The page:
KOVLO – Timelapse

9 Production
8 Composition
8 Mood
8 Instrumentation
8.3

I’ve always enjoyed late night hangouts: the kind filled with having a couple of friends over, drinking some beers and just keeping the night going and going because nobody wants to be the first to leave the house. At the beginning of the night, the music is just an accessory for the background while everyone’s talking, and people don’t put too much attention into what is played. As the night goes on, however, people run out of things to say and start to focus more on the music, and it’s not long before everyone starts talking again—about music! Even if these late night sessions got rarer as I got older, I always have great pleasure in spinning some great post-rock records when it’s 4 in the morning. There is something about the smoothness of post-rock that is just perfect for these moments when your head gets fuzzy from booze and tiredness. Normally, it’s played as background music, but as everyone gets in the mood, people notice what is playing and shift their attention towards it, especially with a particularly great album. And great, Kovlo’s latest album sure is. I couldn’t stop thinking about the mood this album was putting me in as I were listening to the sweet groovy licks of Timelapse. However, this album is not merely the sort of post-rock that you can put as background music, but also a complex and complete record that requires a total immersion to be truly appreciated.


RELEASE DATE: 23 January 2016  LABEL: Fluttery Records


I was a little shocked to learn after discovering Kovlo through their latest album that they already had written 4 albums in the past years and I hadn’t heard any of them (which was something I corrected quickly). This is one of the problems regarding this modern, Internet-fueled era of music; the endless offerings make it impossible to keep track of every band and every release. Nonetheless, the Swiss band Kovlo has a strong combination of musical talent that explains the great production, the well-thought compositions, and the five carefully structured songs on their latest album. They fit in very nicely on Fluttery Records, a label that has more than a few of my favorite bands in their catalogue (April Rain, Ana Never, 417.3).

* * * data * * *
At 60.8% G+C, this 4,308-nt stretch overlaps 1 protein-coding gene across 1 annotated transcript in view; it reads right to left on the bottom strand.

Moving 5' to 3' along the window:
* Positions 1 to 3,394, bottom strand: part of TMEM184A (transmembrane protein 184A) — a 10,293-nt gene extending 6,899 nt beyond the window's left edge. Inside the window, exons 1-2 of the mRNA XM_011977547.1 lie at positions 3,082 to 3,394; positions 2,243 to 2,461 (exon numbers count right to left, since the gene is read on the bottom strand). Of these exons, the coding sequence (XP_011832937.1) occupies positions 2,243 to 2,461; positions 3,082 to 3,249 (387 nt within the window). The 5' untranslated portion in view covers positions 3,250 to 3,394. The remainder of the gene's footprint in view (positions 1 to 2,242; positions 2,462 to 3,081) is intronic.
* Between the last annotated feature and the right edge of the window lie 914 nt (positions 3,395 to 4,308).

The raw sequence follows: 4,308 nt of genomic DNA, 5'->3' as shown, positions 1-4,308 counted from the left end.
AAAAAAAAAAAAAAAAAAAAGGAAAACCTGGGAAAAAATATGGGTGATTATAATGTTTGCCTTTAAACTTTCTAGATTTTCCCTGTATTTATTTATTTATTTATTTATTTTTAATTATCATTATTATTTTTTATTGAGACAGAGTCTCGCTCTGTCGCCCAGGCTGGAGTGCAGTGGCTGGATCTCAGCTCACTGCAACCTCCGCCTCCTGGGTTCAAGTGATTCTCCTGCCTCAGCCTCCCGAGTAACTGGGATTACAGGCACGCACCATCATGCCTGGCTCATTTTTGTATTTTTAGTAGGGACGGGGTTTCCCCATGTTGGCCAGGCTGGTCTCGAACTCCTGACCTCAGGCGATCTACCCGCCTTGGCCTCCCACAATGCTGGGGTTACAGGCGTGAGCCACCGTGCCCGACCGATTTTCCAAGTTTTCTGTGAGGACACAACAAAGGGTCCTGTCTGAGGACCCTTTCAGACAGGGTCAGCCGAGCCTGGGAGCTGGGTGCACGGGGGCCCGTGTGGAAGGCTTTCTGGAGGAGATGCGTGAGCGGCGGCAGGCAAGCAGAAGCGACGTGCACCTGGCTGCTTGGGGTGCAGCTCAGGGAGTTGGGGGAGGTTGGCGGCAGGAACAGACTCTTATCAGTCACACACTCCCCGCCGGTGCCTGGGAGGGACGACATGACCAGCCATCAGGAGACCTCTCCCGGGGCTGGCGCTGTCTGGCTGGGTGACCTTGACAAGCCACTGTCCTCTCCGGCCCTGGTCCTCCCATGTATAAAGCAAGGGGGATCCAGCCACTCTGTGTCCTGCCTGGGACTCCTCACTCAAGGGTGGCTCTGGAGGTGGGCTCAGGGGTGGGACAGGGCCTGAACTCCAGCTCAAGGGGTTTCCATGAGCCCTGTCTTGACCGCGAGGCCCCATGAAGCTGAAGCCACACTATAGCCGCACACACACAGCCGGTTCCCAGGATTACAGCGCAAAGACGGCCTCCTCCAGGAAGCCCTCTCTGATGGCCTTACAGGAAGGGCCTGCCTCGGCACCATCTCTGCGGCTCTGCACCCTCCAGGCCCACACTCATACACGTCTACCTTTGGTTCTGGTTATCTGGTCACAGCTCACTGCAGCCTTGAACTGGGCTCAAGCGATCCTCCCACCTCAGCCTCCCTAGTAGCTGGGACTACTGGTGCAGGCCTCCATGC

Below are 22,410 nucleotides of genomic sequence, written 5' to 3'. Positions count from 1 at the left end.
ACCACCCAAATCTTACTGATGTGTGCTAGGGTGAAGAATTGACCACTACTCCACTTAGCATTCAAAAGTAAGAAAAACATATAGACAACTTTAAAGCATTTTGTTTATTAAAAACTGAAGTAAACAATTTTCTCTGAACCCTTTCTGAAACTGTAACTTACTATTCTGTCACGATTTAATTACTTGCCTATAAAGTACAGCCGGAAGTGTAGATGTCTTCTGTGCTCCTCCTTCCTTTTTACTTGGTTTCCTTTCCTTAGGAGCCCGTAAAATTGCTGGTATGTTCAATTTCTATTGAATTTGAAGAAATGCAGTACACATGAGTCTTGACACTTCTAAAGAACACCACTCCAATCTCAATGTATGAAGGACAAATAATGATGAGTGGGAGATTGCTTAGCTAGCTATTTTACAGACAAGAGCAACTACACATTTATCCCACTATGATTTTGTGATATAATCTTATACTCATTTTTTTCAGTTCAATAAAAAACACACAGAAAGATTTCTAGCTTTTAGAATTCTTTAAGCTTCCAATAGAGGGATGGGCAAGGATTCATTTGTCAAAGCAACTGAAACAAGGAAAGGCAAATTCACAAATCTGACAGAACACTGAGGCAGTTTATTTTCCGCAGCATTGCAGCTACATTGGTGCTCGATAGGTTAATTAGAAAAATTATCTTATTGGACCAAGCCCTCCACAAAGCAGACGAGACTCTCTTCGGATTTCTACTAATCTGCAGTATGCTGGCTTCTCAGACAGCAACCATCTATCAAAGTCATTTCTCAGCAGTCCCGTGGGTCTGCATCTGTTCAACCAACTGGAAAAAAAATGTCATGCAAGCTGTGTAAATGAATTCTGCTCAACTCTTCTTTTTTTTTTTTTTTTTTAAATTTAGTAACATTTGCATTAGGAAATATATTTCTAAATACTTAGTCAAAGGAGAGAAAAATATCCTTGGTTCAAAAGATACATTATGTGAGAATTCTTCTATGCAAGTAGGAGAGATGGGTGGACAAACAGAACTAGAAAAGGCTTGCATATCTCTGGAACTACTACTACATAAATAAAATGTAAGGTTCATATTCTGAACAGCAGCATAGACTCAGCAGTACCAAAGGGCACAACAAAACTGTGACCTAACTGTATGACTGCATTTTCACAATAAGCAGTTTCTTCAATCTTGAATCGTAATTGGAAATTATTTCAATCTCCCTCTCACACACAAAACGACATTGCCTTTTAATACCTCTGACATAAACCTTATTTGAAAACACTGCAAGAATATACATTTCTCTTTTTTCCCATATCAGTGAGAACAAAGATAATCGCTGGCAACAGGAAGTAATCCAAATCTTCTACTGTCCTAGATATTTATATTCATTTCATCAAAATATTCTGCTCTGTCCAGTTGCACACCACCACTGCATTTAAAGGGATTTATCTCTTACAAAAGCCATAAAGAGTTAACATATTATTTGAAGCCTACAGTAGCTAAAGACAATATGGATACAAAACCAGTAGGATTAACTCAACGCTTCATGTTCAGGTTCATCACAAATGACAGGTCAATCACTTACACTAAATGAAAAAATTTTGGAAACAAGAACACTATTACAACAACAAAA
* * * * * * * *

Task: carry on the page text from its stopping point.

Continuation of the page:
As soon as Walesa (the first song of the record) is 2-3 minutes in, the audience is already hooked, wrapped around their beautiful bass-driven melodies that lead pretty much every song on Timelapse. There is always this soft, comfy sound that feels like a late groove, and it’s easy to just get carried away by the beautiful music. Don’t get fooled though; the album has plenty of louder moments while staying crystal clear, and the rock influences are everywhere—especially with regard to progressive rock.

I am always pleased to see the bass guitar put at the forefront (where it should be—but that’s a bass player speaking) which Kovlo does, refreshingly so, as it is not often the case in post-rock music. This isn’t just some kind of bass player caprice; the bass playing really leads the entire band and holds the compositions together. When the melody is constructed by the guitars, the bass playing is still easily discernible thanks to the high-quality production. This is even more clear on the few moments, notably in The Dakota Killing, where the bass guitar steps back. When it does, no instruments seem to take its place in the lead, and we are left with music that lacks direction and misses what distinguishes them the most. Since their very first record, A new position for a second degree burnt back in 2005, they seem to always be fond of low-end, but as the records piled up, they periodically took this love to another level, culminating in the current phase on Timelapse.

I don’t want to talk too much about the songs individually, as the album is produced, composed, and shaped together in a perfectly coherent and global way. This feels like a long 50 minute song, carefully building up, with movements and melodies coming back and forth like a leitmotif. Some critics have (often justifiably) criticized post-rock for stagnating as a genre and having a hard time bringing something new to the table of contemporary music. I think Kovlo is a good example of the possibilities and potential of post-rock music within the boundaries of its genre. They have loud rhythms, they have melodic guitars, but they turned it around in a very personal approach and in the end, they found their way. Sure, they don’t always refrain from using the hackneyed patterns here and there. The jerkily ending climax of Opec Raid feels somewhat of deja vu. Nonetheless, thanks to Kovlo’s musical instinct and sense of composition, they make the best out of it most of the time. With Timelapse, they prove that they are among the bands that help keep post-rock alive through gradual innovation, and for that, we are grateful.

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